This was most recently visible in the case of Elian Gonzalez - a case where conservatives dumped their card-carrying principle of family values in favor of emphasizing an aspect of their political ideology that enabled them to gain power in the first place. What the Elian case reminded the world of, was that the U.S. conservative movement first and foremost is a political worldview and strategy designed to conserve the status quo relationship between the U.S. and the rest of the world. Conservatives are not international evangelists like Christians. If they were they would have seen how Elian's case nicely fit into their modern advocacy of family values. Instead an imperialist impulse kicked in and "America-first" trumped the natural order of family that they claim liberals deny on a daily basis; a natural order of which these conservatives claim God is the Author. Remember it is these same conservatives who project America as one nation under God.
Their position on the case demonstrated that conservatives were more interested in fighting the ghost of communism than they were in remaining true to their professed values. They looked more paranoid than principled. More like the boy who cried wolf than Ronald Reagan (though they speak in his name ad nauseum). Furthermore, many of the conservative positions in recent years have undermined the delicate balance of forces that permit conservatives and liberals to peacefully coexist and share power in America's political establishment, which maintains the status quo. So, in essence, rabid attacks by conservatives against anything contrary to their worldview only weakens their own sphere of influence.
In order to see how the forces traditionally have balanced one another think of it like this: the liberal movement, today, is primarily a political worldview and strategy designed to fulfill America's temporary need to tolerate societal disequilibria and yet, in balance, still maintain the status quo. While the conservative movement is to fulfill the country's need for stability - it has little tolerance for fringe elements and is most aggressive in warring against changes to the distribution of wealth in this country. Both groups take turns in power and yes, both groups need each other to balance power. As the group "in" power becomes less powerful, the group "out" of power becomes more powerful. While they may not be able to tolerate the most militant and violent of opposition groups, they are supposed to be able to tolerate the liberals who may periodically sit down with such groups. And they also are to see the truth in the arguments of the most militant and violent and absorb such truth into the conservative worldview and strategy. And they should be involved in a political discussion of such truths with their liberal counterparts. As they are in fact on the same team, though both try to deny it.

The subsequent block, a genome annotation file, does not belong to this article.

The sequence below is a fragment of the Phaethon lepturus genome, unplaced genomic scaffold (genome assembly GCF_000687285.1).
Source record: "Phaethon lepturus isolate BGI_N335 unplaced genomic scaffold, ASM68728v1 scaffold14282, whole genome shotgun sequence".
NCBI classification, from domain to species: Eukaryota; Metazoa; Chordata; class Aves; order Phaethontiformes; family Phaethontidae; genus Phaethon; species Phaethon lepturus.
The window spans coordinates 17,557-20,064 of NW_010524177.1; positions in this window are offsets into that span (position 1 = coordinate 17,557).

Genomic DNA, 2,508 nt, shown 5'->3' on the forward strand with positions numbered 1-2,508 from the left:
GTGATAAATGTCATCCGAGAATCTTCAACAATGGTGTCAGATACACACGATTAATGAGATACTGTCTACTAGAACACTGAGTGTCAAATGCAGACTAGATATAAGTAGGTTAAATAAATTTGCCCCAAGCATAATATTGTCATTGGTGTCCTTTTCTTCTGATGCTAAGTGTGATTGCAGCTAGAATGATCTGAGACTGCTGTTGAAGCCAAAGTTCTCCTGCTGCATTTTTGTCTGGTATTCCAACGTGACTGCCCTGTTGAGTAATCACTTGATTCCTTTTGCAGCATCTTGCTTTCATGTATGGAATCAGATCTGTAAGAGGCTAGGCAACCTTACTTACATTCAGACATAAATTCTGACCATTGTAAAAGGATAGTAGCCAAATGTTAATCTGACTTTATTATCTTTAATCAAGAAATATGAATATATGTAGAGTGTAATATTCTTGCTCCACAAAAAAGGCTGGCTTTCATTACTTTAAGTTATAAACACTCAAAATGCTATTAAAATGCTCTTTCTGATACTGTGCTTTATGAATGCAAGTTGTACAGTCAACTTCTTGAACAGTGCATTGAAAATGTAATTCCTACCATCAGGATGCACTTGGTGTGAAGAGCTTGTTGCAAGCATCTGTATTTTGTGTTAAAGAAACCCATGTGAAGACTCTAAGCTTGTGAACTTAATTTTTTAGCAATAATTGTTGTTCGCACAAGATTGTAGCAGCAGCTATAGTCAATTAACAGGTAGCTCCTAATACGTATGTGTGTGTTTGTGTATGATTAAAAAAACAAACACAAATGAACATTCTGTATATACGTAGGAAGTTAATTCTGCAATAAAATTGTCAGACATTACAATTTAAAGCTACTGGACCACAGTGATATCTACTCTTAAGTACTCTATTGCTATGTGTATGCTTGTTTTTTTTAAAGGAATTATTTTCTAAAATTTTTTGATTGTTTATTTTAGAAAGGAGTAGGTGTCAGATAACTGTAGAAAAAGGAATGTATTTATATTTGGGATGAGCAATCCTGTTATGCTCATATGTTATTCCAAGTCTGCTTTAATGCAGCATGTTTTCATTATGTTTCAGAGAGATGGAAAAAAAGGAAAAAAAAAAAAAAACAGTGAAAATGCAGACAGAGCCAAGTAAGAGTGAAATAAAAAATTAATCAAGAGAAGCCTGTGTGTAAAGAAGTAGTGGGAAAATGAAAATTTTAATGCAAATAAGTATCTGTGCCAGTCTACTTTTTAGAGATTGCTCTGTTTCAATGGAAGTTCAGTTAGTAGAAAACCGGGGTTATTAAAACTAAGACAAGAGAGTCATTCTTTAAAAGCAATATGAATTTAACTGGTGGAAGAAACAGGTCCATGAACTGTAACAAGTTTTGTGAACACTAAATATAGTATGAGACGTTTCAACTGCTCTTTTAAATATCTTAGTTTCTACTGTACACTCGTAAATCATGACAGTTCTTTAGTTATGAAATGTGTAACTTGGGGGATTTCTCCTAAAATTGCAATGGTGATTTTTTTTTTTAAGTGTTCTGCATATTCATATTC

What few people realize is that both groups, when they channel their energy into America's two-party system, become controlled by one power: the wealthy property owners of this country and their interests. This is especially hard for the most sincere on the left to understand, which is why a great many of them are increasingly disenchanted with the Democratic Party. Ferdinand Lundberg described the two-party system accurately in 1968 when he wrote: "The United States can be looked upon as having, in effect, a single party: the Property Party. This party can be looked upon as having two subdivisions: the Republican Party, hostile to accommodating adjustments (hence dubbed "Conservative"), and the Democratic Party, of recent decades favoring such adjustments (hence dubbed "Liberal")"
There is no true political party that primarily serves the interests of those who do not own property in this country, though the Democrats lend a sympathetic ear (so it seems). If there were no liberals willing to engage the establishment such a third party could surely form. They (liberals/Democrats) slow the revolution down, so to speak. And the group that benefits the most from this is conservatives. The elites in both groups have always known this and worked together.